He’s 54, a native Mississippian, and a college dropout who is openly gay. He’s a featured newsman on a popular cable network. On air, he’s snide, sophomoric, arrogant and sarcastic. He attacks President Donald Trump at every given opportunity. So which channel is it … MSNBC, CNN, CBS? Would you believe Fox News?
We are, of course, talking about the enigmatic Shepard Smith. He has been with Fox News since 1996. For the past 22 years, most of the network’s overwhelmingly conservative audience has been both flummoxed and repelled by his presence on the network.
Google Smith’s name and you will find a litany of stinging complaints and an assortment of sometimes vile, derogatory comments about him — mostly from Fox’s conservative viewers.
Among these negative postings are a few positive comments, presumably from the rare liberal viewers of Fox News. They gush over what they call Shepard’s extraordinary courage — standing up to his right-wing colleagues. These positive comments represent only a very small, minority view and one would think that Fox News management must surely be aware of the overwhelmingly negative opinions on Smith.
Detractors are bewildered that Smith is even on Fox News in the first place. Some compare Smith being on Fox News to Michael Savage being on CNN. This would never happen on CNN, so why is it happening on Fox?
Some speculate that Smith must have some real “dirt” on either or both Fox owner Rupert Murdock and late CEO Roger Ailes, for them to do something that is seemingly so irrational and detrimental to their own network. Other than blackmail, why else would they knowingly do something that infuriates their loyal audience to the point that many people change channels the moment Smith’s face pops up on the screen?
Conservative Fox fans will probably never give up hope that top management will, someday, see the light and dump Shepard Smith. Early in 2018, with Smith’s contract coming to an end, eternally hopeful conservatives dared dream of a conservative taking Smith’s slot. Their dreams were dashed when, in March of 2018, Murdock announced Smith had been signed to a new, multi-year contract.
Rubbing salt in the newly-opened wound, Murdock said, “Shepard Smith is an exemplary journalist whose skill in anchoring breaking news is unrivaled. His powerful storytelling on both television and digital platforms has elevated our entire news gathering process.”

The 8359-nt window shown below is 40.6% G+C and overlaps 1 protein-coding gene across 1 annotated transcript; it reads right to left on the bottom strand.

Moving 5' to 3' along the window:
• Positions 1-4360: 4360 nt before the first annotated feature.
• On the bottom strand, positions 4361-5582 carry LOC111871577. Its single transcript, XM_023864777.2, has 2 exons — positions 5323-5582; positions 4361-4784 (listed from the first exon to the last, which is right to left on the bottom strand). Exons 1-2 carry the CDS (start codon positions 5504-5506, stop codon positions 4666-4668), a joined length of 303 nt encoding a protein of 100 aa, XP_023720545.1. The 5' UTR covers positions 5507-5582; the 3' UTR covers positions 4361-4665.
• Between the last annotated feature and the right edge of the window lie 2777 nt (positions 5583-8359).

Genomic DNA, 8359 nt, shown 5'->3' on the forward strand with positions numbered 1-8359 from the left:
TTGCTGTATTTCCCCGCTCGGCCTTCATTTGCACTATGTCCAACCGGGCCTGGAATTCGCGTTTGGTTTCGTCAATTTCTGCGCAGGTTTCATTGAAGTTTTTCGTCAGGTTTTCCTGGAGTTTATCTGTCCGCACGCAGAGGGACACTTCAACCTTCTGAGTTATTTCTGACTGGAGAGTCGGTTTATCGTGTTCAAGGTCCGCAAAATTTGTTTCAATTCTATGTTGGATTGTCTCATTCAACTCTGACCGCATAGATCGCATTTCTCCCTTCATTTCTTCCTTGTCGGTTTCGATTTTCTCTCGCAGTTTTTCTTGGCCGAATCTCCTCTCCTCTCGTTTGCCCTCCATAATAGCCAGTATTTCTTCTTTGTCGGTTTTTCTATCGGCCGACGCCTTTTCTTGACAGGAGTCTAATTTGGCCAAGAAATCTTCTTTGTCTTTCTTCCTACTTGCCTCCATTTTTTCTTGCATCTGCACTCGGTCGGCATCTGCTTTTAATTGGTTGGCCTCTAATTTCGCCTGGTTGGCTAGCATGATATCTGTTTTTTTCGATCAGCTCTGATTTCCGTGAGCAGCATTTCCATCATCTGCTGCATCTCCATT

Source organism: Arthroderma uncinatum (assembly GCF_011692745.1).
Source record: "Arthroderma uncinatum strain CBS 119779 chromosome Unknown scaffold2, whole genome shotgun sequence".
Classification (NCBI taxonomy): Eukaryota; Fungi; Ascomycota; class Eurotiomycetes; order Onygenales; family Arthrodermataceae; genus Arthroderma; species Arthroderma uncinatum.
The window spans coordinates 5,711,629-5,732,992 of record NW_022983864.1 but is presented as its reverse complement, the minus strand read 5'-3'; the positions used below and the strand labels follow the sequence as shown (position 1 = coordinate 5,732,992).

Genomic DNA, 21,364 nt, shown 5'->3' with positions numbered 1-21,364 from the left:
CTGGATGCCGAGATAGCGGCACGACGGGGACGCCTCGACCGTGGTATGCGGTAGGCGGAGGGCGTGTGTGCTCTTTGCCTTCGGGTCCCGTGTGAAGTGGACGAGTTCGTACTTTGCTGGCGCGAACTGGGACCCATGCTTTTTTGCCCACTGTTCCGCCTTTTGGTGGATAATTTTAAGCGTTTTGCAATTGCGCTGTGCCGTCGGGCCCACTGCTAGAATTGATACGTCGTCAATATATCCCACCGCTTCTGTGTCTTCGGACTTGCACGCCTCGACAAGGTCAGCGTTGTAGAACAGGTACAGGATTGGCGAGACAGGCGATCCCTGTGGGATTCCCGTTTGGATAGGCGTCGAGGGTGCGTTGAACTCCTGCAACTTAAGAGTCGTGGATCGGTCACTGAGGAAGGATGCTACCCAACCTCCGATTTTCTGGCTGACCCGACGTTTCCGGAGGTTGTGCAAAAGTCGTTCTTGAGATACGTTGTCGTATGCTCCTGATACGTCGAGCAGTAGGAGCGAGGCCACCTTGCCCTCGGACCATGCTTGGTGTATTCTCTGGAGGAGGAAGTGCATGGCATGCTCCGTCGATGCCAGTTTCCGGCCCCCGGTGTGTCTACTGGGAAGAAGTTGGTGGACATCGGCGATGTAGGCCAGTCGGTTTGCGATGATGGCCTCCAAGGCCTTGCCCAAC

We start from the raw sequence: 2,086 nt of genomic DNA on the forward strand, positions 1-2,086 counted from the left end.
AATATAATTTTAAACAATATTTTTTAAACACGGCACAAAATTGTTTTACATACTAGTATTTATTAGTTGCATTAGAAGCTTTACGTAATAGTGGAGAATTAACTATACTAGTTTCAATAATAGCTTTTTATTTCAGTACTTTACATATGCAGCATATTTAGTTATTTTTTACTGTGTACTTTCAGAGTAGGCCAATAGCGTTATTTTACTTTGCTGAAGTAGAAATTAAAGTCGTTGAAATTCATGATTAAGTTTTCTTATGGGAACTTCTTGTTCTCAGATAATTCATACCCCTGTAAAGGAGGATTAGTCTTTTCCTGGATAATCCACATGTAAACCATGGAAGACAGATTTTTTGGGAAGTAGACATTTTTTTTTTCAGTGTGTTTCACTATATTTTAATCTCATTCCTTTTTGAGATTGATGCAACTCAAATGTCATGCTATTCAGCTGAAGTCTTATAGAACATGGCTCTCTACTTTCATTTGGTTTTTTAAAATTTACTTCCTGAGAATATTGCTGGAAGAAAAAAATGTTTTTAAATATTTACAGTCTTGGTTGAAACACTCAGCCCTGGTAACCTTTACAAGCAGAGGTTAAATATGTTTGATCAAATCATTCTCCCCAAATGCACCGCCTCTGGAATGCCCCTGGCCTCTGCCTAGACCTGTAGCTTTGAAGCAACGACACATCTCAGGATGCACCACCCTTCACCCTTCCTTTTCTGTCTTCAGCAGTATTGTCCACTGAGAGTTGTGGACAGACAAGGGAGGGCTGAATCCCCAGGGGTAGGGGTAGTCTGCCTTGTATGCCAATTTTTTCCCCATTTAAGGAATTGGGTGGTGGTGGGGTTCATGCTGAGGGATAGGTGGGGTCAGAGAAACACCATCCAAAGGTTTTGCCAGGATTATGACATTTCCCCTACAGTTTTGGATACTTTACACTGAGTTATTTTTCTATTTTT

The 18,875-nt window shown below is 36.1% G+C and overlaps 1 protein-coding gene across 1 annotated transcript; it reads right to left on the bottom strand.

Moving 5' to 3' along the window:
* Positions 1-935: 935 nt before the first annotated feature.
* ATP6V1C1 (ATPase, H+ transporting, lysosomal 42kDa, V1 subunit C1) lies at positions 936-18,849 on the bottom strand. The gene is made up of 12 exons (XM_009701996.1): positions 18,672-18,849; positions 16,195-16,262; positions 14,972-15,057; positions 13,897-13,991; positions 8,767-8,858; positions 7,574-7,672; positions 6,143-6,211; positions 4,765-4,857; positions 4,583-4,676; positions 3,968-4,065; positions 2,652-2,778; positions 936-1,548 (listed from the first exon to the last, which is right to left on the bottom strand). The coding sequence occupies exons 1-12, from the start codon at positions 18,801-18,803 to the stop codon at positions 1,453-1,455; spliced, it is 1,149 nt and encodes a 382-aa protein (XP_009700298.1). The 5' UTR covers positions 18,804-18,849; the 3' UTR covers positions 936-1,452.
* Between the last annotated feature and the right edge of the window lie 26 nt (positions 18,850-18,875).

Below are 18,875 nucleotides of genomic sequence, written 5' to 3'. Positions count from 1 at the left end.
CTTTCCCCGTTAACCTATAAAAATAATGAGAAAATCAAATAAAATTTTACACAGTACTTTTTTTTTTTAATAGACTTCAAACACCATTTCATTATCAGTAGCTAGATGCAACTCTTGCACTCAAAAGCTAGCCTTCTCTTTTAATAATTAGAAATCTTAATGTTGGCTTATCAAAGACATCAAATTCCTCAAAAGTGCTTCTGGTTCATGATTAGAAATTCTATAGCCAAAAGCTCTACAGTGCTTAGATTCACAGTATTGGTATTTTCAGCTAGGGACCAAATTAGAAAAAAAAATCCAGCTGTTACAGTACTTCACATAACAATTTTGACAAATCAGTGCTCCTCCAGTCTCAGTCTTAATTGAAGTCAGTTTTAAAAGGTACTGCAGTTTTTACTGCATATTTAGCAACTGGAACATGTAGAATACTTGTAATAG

Smith wholeheartedly agrees with Murdock on this. He thinks he is far from being a liability at Fox and is, in fact, what Fox News should be. He considers himself to be the “truth teller” at Fox.
In an interview with Time, Smith said, “I wonder if I stopped delivering the facts, what would go on in this place that is most watched, most listened, most viewed, most trusted?”
Smith considers Fox commentators like Sean Hannity, Tucker Carlson and Laura Ingram to be mere “entertainers,” while describing himself as a true and serious “newsman,” who simply “delivers the facts,” to the audience.
Watching his “newscast,” however, one would be hard put not notice his frequent and biased view of news stories, through his words, facial expressions and voice intonations. One could fairly characterize his “news,” as being more biased commentary than “a simple recitation of the facts,” as he claims.
Smith’s comments about his colleagues do not go unnoticed. In a recent, on-air rant, Smith chided his “entertainer” colleagues for advancing what he considered a foolish notion that there was a connection between large Russian contributions to the Clinton Foundation and their gaining the right to mine 40 percent of U.S. uranium reserves.
Sean Hannity took umbrage with the remarks and called Smith a “Trump-hater.” Encouraged by his words, Hannity’s fans launched an impressive but unsuccessful social media campaign to fire Smith.
Getting back to the central question: If Smith does not have any dirt on either Murdock or Ailes — and there is no proof that he does — then why have they supported him through all the years of fan outrage and complaints, of which, they must have been well aware?
Perhaps it’s as simple as love and loyalty.
Reacting to Ailes’ death in 2017, Smith spoke on air about his feelings for him. He described Ailes as a media genius who was uproariously funny and said, “I loved him.” Smith recounted the day he introduced Ailes to his gay partner, “Gio,” and how gracious and welcoming both Ailes and his wife, Beth, were to them. Smith said they treated them “like we were family.”
Thus, with Ailes, it seems that early on he developed a deep, personal affection for Smith. Despite all the complaints and liabilities that came with Smith being on Fox News, it was, perhaps, his personal feelings for him that prevailed, and ultimately saved Smith’s job.
As for Murdock, there is no evidence of his having any singular, personal affection for Smith. But with him, it may be a question of history and loyalty. Smith is one of the few current members of the Fox News Team that was there, with Murdock, from the very beginning. It is not unusual for a person to have a sense of loyalty toward someone who began a journey with him, and who never deserted him along the way.
Despite all the drawbacks of keeping an unpopular Smith on Fox News, Murdock could very well have simply kept him on out of an abundance of loyalty and their long, common history together.
Smith’s longevity at Fox News, despite his clear unpopularity, would seem to prove the adage: “At work, the only person an employee has to please is the boss.”
This may be the best explanation for the confounding network marriage of “The Fox and the Shepard.”
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